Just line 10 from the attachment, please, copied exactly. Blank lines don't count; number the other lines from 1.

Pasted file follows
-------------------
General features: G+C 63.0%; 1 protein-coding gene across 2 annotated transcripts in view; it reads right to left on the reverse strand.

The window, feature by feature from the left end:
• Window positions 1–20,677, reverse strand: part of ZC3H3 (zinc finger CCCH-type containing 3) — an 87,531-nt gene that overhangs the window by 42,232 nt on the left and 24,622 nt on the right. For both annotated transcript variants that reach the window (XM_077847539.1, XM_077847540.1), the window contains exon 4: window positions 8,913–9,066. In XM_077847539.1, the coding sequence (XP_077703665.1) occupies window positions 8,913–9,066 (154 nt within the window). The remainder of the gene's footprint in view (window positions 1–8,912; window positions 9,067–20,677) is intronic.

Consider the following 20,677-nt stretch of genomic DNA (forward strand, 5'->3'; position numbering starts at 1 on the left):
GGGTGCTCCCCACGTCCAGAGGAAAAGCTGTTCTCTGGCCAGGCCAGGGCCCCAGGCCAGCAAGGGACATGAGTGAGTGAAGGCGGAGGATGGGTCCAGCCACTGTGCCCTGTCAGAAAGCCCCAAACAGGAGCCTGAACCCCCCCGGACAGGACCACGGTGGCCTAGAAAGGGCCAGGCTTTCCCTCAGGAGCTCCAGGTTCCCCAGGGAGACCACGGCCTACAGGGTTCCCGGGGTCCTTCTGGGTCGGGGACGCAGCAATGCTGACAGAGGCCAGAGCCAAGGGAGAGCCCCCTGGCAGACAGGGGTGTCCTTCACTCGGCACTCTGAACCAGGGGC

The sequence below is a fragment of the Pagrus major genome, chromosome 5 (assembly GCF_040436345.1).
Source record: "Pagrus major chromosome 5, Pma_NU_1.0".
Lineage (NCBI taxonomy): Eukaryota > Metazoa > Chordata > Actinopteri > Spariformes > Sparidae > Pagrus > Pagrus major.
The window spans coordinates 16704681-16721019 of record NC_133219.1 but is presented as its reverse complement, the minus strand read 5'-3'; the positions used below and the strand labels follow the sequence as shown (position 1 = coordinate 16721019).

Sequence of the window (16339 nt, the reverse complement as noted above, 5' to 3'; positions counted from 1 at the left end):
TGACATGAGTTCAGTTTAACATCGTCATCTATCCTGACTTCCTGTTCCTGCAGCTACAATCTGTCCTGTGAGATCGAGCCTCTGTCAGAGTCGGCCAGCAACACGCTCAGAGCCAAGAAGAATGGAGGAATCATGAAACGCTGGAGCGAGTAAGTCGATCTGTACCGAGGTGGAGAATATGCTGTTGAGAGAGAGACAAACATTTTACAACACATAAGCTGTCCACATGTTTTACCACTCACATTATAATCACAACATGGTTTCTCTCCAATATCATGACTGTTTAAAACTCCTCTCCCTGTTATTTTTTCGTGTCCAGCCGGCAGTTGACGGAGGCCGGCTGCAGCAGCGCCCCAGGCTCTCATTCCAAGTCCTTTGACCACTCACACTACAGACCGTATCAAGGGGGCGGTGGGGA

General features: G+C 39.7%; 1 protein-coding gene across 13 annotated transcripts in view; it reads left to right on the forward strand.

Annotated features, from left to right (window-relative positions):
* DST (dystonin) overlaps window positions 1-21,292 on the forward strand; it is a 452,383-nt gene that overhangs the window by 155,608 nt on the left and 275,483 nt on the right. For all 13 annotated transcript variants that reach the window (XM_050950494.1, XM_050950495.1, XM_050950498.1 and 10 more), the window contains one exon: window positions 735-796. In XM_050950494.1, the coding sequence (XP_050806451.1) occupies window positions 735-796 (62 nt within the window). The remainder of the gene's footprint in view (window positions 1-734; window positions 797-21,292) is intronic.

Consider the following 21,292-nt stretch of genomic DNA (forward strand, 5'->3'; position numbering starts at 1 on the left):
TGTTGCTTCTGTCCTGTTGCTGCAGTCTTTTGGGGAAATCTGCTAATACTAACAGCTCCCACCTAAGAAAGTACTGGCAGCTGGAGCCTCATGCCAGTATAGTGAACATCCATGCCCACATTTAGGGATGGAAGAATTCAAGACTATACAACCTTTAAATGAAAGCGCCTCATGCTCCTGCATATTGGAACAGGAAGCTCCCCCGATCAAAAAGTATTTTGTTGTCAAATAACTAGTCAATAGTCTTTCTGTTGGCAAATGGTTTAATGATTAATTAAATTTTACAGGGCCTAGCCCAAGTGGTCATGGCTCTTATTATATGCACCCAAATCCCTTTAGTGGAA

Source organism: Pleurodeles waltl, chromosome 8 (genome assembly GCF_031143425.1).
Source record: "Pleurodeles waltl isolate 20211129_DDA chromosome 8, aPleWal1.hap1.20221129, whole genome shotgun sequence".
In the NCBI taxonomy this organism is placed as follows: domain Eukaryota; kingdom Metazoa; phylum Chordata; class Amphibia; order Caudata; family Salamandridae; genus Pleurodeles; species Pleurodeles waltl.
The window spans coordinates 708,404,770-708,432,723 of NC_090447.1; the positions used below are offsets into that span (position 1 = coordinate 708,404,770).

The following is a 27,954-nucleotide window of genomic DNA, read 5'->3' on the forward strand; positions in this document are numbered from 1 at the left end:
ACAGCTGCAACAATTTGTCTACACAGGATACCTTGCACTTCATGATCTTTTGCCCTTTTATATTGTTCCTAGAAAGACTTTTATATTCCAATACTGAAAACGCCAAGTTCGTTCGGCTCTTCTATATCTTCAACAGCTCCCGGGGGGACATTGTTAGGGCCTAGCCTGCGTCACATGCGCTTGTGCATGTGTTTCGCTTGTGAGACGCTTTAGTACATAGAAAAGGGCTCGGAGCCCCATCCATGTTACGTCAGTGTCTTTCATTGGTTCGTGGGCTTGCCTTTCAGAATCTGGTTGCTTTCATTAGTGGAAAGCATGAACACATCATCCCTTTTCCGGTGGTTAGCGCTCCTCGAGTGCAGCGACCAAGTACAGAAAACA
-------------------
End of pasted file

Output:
Sequence of the window (16339 nt, the reverse complement as noted above, 5' to 3'; positions counted from 1 at the left end):